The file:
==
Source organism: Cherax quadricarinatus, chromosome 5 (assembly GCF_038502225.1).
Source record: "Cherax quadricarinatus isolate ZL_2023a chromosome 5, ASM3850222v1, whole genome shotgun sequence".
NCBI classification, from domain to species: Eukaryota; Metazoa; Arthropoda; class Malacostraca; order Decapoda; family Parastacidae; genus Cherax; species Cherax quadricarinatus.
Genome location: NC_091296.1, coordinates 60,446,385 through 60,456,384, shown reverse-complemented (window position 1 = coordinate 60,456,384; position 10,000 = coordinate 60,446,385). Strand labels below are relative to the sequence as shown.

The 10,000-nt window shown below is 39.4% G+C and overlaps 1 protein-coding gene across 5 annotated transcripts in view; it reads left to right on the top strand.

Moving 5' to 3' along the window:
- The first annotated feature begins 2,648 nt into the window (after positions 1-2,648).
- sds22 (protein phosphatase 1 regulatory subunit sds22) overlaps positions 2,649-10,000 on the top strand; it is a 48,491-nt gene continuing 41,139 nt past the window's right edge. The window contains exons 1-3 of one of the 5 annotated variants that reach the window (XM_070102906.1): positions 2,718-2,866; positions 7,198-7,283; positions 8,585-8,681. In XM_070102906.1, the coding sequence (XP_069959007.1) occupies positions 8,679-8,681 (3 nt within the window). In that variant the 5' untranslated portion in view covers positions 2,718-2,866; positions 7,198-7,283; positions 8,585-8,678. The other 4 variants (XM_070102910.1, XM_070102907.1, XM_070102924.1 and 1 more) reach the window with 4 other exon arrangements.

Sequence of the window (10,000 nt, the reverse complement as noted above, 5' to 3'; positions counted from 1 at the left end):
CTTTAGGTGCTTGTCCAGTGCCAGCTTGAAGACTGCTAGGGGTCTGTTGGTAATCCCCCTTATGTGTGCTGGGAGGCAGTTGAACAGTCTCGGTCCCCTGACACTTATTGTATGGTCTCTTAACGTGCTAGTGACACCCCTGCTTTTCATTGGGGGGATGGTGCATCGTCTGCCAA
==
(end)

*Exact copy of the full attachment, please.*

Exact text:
Source organism: Cherax quadricarinatus, chromosome 5 (assembly GCF_038502225.1).
Source record: "Cherax quadricarinatus isolate ZL_2023a chromosome 5, ASM3850222v1, whole genome shotgun sequence".
NCBI classification, from domain to species: Eukaryota; Metazoa; Arthropoda; class Malacostraca; order Decapoda; family Parastacidae; genus Cherax; species Cherax quadricarinatus.
Genome location: NC_091296.1, coordinates 60,446,385 through 60,456,384, shown reverse-complemented (window position 1 = coordinate 60,456,384; position 10,000 = coordinate 60,446,385). Strand labels below are relative to the sequence as shown.

The 10,000-nt window shown below is 39.4% G+C and overlaps 1 protein-coding gene across 5 annotated transcripts in view; it reads left to right on the top strand.

Moving 5' to 3' along the window:
- The first annotated feature begins 2,648 nt into the window (after positions 1-2,648).
- sds22 (protein phosphatase 1 regulatory subunit sds22) overlaps positions 2,649-10,000 on the top strand; it is a 48,491-nt gene continuing 41,139 nt past the window's right edge. The window contains exons 1-3 of one of the 5 annotated variants that reach the window (XM_070102906.1): positions 2,718-2,866; positions 7,198-7,283; positions 8,585-8,681. In XM_070102906.1, the coding sequence (XP_069959007.1) occupies positions 8,679-8,681 (3 nt within the window). In that variant the 5' untranslated portion in view covers positions 2,718-2,866; positions 7,198-7,283; positions 8,585-8,678. The other 4 variants (XM_070102910.1, XM_070102907.1, XM_070102924.1 and 1 more) reach the window with 4 other exon arrangements.

Sequence of the window (10,000 nt, the reverse complement as noted above, 5' to 3'; positions counted from 1 at the left end):
CTTTAGGTGCTTGTCCAGTGCCAGCTTGAAGACTGCTAGGGGTCTGTTGGTAATCCCCCTTATGTGTGCTGGGAGGCAGTTGAACAGTCTCGGTCCCCTGACACTTATTGTATGGTCTCTTAACGTGCTAGTGACACCCCTGCTTTTCATTGGGGGGATGGTGCATCGTCTGCCAA